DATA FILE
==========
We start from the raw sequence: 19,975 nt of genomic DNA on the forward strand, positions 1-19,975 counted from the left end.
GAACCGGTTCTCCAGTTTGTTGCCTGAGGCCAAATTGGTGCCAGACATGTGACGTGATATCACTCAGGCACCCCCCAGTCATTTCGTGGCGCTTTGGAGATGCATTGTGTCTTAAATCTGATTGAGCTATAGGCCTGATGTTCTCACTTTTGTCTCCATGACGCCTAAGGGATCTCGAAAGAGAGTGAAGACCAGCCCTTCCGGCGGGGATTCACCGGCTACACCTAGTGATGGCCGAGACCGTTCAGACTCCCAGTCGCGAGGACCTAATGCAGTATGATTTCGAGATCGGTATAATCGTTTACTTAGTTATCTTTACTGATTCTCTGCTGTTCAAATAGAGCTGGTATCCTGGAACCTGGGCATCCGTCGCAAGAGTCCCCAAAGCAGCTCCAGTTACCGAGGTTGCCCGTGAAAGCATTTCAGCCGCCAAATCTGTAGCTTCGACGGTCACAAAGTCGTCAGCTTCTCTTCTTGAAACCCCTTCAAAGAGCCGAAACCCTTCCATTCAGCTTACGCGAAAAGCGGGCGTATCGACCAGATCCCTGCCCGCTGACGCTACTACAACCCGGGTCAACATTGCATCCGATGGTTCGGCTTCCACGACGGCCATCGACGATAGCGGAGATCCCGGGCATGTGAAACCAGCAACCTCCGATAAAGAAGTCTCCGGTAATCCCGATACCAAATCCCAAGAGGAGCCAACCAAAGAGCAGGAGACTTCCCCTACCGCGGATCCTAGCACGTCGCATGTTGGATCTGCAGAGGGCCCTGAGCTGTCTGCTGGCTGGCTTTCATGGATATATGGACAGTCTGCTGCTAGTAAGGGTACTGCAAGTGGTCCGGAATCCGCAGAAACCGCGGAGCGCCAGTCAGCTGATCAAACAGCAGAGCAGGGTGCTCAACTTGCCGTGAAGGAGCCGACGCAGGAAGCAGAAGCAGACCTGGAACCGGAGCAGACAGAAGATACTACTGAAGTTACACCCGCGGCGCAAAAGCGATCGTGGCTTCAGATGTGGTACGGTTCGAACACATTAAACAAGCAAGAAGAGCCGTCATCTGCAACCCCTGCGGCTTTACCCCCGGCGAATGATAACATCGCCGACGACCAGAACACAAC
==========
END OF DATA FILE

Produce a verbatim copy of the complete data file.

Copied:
We start from the raw sequence: 19,975 nt of genomic DNA on the forward strand, positions 1-19,975 counted from the left end.
GAACCGGTTCTCCAGTTTGTTGCCTGAGGCCAAATTGGTGCCAGACATGTGACGTGATATCACTCAGGCACCCCCCAGTCATTTCGTGGCGCTTTGGAGATGCATTGTGTCTTAAATCTGATTGAGCTATAGGCCTGATGTTCTCACTTTTGTCTCCATGACGCCTAAGGGATCTCGAAAGAGAGTGAAGACCAGCCCTTCCGGCGGGGATTCACCGGCTACACCTAGTGATGGCCGAGACCGTTCAGACTCCCAGTCGCGAGGACCTAATGCAGTATGATTTCGAGATCGGTATAATCGTTTACTTAGTTATCTTTACTGATTCTCTGCTGTTCAAATAGAGCTGGTATCCTGGAACCTGGGCATCCGTCGCAAGAGTCCCCAAAGCAGCTCCAGTTACCGAGGTTGCCCGTGAAAGCATTTCAGCCGCCAAATCTGTAGCTTCGACGGTCACAAAGTCGTCAGCTTCTCTTCTTGAAACCCCTTCAAAGAGCCGAAACCCTTCCATTCAGCTTACGCGAAAAGCGGGCGTATCGACCAGATCCCTGCCCGCTGACGCTACTACAACCCGGGTCAACATTGCATCCGATGGTTCGGCTTCCACGACGGCCATCGACGATAGCGGAGATCCCGGGCATGTGAAACCAGCAACCTCCGATAAAGAAGTCTCCGGTAATCCCGATACCAAATCCCAAGAGGAGCCAACCAAAGAGCAGGAGACTTCCCCTACCGCGGATCCTAGCACGTCGCATGTTGGATCTGCAGAGGGCCCTGAGCTGTCTGCTGGCTGGCTTTCATGGATATATGGACAGTCTGCTGCTAGTAAGGGTACTGCAAGTGGTCCGGAATCCGCAGAAACCGCGGAGCGCCAGTCAGCTGATCAAACAGCAGAGCAGGGTGCTCAACTTGCCGTGAAGGAGCCGACGCAGGAAGCAGAAGCAGACCTGGAACCGGAGCAGACAGAAGATACTACTGAAGTTACACCCGCGGCGCAAAAGCGATCGTGGCTTCAGATGTGGTACGGTTCGAACACATTAAACAAGCAAGAAGAGCCGTCATCTGCAACCCCTGCGGCTTTACCCCCGGCGAATGATAACATCGCCGACGACCAGAACACAAC